Two- and three-dimensional computed tomographic anatomy of the enamel, infundibulae and pulp of 126 equine cheek teeth. Part 1: Findings in teeth without macroscopic occlusal or computed tomographic lesions
Article first published online: 5 JAN 2010
2009 EVJ Ltd
Equine Veterinary Journal
Volume 41, Issue 5, pages 433–440, May 2009
How to Cite
WINDLEY, Z., WELLER, R., TREMAINE, W. H. and PERKINS, J. D. (2009), Two- and three-dimensional computed tomographic anatomy of the enamel, infundibulae and pulp of 126 equine cheek teeth. Part 1: Findings in teeth without macroscopic occlusal or computed tomographic lesions. Equine Veterinary Journal, 41: 433–440. doi: 10.2746/042516409X390214
- Issue published online: 5 JAN 2010
- Article first published online: 5 JAN 2010
- [Paper received for publication 20.08.08; Accepted 27.10.08]
- computer tomography;
Reasons for performing study: Dental disorders are of major clinical importance in equine practice; however, the knowledge of normal dental anatomy, especially that of the pulp remains incomplete. Computed tomography (CT) is being used increasingly in the diagnosis of dental disease, although the normal 2- (2D) and 3-dimensional (3D) CT anatomy has not yet been fully described.
Objective: To describe the 2D and 3D CT appearance of the enamel, infundibulae and pulp of normal equine cheek teeth.
Methods: One-hundred-and-twenty-six cadaveric cheek teeth with eruption ages of 0.5–19 years were evaluated; CT scans of each tooth were performed after occlusal surface examination with a dental probe. Three-dimensional reconstructions of the enamel, infundibulae and pulp were created from the CT scans using greyscale thresholding and subsequent polynomial meshing. Each tooth was sectioned coronally or axially into serial slices using a band saw and the sections compared to the corresponding CT images.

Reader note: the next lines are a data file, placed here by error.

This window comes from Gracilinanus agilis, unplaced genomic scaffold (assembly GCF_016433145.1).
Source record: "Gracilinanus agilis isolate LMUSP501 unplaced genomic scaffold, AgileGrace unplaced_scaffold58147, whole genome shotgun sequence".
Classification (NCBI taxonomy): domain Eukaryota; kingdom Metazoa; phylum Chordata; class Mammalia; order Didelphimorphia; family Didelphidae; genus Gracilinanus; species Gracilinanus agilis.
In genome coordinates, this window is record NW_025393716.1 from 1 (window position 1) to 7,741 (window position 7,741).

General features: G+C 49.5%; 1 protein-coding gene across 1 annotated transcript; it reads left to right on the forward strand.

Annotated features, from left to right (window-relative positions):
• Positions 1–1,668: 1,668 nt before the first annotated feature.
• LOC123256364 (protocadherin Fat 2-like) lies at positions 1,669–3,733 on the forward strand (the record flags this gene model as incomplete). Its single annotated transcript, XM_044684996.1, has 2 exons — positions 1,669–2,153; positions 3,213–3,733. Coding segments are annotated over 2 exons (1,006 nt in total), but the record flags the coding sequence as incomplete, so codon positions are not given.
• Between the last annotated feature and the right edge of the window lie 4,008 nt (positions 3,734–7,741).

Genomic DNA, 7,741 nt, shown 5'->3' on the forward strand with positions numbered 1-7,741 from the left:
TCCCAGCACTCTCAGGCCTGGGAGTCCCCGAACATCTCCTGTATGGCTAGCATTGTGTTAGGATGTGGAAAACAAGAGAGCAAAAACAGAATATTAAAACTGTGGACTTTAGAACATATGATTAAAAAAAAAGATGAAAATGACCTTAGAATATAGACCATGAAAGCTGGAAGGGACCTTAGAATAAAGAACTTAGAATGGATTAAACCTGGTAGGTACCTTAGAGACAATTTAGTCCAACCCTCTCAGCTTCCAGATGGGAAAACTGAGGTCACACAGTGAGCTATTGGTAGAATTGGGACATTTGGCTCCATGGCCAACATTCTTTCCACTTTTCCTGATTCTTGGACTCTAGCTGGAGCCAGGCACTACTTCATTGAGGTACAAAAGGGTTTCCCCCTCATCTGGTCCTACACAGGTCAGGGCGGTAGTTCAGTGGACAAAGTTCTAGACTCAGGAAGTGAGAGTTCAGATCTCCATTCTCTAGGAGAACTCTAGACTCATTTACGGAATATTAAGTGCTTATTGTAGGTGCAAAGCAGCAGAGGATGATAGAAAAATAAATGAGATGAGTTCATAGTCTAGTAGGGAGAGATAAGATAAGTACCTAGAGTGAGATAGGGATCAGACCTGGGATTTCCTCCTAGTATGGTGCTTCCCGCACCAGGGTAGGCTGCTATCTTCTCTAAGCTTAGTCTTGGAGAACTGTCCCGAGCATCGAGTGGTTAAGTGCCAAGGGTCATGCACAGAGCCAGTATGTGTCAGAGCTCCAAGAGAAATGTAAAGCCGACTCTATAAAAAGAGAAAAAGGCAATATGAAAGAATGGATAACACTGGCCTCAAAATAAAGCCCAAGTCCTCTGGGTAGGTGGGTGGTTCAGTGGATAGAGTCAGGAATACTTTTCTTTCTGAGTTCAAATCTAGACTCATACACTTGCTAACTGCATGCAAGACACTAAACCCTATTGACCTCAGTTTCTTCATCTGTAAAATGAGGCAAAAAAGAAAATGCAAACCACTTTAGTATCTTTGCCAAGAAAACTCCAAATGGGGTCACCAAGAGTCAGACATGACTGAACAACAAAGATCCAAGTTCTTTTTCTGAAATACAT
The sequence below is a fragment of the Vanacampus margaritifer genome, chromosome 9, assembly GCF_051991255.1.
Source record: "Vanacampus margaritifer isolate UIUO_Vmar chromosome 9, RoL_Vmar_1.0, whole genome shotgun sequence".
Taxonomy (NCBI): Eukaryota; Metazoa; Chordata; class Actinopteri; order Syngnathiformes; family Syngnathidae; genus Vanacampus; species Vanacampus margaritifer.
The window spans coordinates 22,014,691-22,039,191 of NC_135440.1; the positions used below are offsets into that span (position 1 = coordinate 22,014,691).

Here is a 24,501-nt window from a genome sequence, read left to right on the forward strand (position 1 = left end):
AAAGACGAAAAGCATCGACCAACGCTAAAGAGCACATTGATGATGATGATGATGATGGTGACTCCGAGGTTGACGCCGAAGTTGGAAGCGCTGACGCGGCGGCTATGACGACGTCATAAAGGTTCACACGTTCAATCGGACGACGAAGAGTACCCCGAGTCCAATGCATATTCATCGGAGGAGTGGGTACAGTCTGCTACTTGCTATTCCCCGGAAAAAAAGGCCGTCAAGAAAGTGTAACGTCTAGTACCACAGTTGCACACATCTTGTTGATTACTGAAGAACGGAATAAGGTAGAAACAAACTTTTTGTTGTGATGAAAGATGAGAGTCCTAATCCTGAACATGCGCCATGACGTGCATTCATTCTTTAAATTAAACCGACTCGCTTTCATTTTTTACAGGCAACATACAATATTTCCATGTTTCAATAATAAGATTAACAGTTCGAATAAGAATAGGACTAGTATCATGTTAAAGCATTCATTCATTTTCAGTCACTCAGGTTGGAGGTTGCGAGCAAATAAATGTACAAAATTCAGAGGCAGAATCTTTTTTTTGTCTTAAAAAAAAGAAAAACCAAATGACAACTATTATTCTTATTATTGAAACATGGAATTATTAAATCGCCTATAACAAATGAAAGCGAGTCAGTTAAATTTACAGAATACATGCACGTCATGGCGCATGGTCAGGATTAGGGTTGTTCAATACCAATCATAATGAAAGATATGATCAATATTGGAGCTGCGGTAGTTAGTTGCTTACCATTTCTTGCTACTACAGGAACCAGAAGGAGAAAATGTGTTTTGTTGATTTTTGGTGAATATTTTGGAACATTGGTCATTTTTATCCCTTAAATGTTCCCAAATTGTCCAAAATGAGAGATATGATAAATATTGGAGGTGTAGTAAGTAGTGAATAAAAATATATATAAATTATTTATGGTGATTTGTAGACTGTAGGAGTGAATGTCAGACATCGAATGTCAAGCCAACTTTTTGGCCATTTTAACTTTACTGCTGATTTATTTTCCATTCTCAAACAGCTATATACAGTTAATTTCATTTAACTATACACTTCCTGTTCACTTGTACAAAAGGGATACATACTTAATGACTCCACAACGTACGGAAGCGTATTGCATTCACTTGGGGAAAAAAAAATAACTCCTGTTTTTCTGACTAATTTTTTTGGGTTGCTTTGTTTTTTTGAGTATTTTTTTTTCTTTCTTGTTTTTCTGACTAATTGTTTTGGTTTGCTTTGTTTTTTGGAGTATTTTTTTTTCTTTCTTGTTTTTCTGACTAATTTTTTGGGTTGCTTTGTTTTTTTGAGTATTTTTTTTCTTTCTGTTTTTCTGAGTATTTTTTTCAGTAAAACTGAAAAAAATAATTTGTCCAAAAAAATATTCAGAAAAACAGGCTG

Results: The CT reconstructions enabled the systematic description of the pulpar anatomy of the mandibular and maxillary cheek teeth in 3D, which has not been described in detail previously. The number of interpulpar communications between pulp horns and the pulpar volume of each tooth was shown to decrease with increasing age. The interpulpar communications of the maxillary cheek teeth were found to be of greater complexity and variety in comparison to their mandibular counterparts. Mandibular and maxillary cheek teeth showed different, but consistent patterns in their pulpar and enamel morphology.
Conclusions and potential relevance: The detailed description of the normal 2D and 3D CT appearance of equine cheek teeth provides a reference basis for the diagnosis of dental disease with CT. Additionally, in depth knowledge of the pulpar anatomy of the equine cheek teeth is an essential prerequisite if endodontic therapy is to develop further in the future.